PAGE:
Want to cast a vote for democracy? Stand up and be counted on Election Day.
If you are among the less than 50 percent of registered voters expected to make the effort to pull a lever—or fill in a circle, or touch a computer screen—this month, then “bully for you,” as Teddy Roosevelt might say. You are doing your part to keep the American experiment moving along. Your determination to cast a vote is especially commendable during a time when the act of voting itself has been under attack.
Since the Supreme Court struck down key components of the landmark 1965 Voting Rights Act, jurisdictions across the country have been free to enact voter ID laws and miscellaneous limitations to prevent voter fraud—a solution in search of a problem. These laws barely mask a jaundiced scheme to suppress the vote. On a positive note, those who deploy such voter suppression tactics wouldn’t bother if voting didn’t matter anymore.
That possibility is not merely a theoretical concern. A study released in April by researchers at Princeton and Northwestern universities suggests that America most resembles not a democracy, but an oligarchy. According to the study, laws supported by an economic elite (through special interest groups lobbying Congress) are the likeliest to pass, no matter the sentiment of the general public.
That is only exacerbated by another Supreme Court decision, 2009’s Citizens United. That ruling threw out restrictions on political contributions by corporations, unions, and other civil associations, suggesting that money is the fount of free speech. The ruling opened the floodgates to secretive campaign financing, turning back decades of reform aimed at preventing the wealthy and powerful from exerting too great an influence over government policy. In the aftermath of Citizens United, 2014 is projected to become a year awash in as much as $1 billion in “dark money,” campaign contributions whose sources are hidden from public view.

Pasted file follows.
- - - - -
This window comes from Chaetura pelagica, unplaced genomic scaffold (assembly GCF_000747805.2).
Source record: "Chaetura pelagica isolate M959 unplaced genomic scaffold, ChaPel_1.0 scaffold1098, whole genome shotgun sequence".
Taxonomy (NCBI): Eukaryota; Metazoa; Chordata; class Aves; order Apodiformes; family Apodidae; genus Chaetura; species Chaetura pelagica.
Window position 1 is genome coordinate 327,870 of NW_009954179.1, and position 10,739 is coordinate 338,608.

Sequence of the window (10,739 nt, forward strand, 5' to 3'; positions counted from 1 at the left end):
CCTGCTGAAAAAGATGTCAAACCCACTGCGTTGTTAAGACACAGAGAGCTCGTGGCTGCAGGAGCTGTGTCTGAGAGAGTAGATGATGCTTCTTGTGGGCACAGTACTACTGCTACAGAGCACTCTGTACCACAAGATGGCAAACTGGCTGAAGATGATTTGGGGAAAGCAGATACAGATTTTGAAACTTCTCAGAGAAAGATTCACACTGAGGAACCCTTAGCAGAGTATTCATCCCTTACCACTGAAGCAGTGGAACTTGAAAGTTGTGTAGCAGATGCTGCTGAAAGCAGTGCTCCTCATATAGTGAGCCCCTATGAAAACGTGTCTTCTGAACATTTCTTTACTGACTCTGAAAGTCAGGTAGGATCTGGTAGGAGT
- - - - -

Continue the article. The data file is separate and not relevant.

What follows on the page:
Like Teddy Roosevelt, the church would approve of your decision to exercise your right to make a choice about who will represent you in government—even if, as many complain these days, that choice has been whittled down to the lesser of a few evils. On a philosophical level, the church does not come down one way or another about the specific form government should take, although historically there are many examples of national churches in too cozy relationships with specific regimes.
The church has a default preference for any flavor of government that pursues the common good while protecting individual agencies. It generally resists governments that restrict personal liberty, whether that be in the guise of a socialist absolutism that smothers individual autonomy or a free market authoritarianism that reduces individuals to economic thralldom.
Church leaders have consistently pointed out the benefits and the drawbacks of democracy. When they do, they can be mistaken for facile supporters of the status quo by some or communists in cassocks by others. (Pope Francis recently acknowledged some natural parallels between Marxist dialectics and church teaching, joking they’ve “stolen our flag,” the church’s essential preferential option for the poor.) What is consistent is the church’s urging of Catholics to vigorously participate in the civic life of their local and national communities.
The nation is facing a gamut of difficult challenges: Unemployment and inequality remain high; the fiasco in Ferguson, Missouri has pulled the curtain back on some of the country’s continuing social tensions; and a long, undeclared war with Islamist terrorism has been revived with a new target, the Islamic State. We can continue to complain about the unsatisfactory choices served up by the two parties, but voting is one way we can contribute to fixing what ails us as a nation.
Our politicians will be facing difficult choices about the nation’s future. Will they be up to the job? That will depend partly on what the rest of us do this month.
This column appeared in the November 2014 issue of U.S. Catholic (Vol. 79, No. 11, page 39).
Image: Angela Cox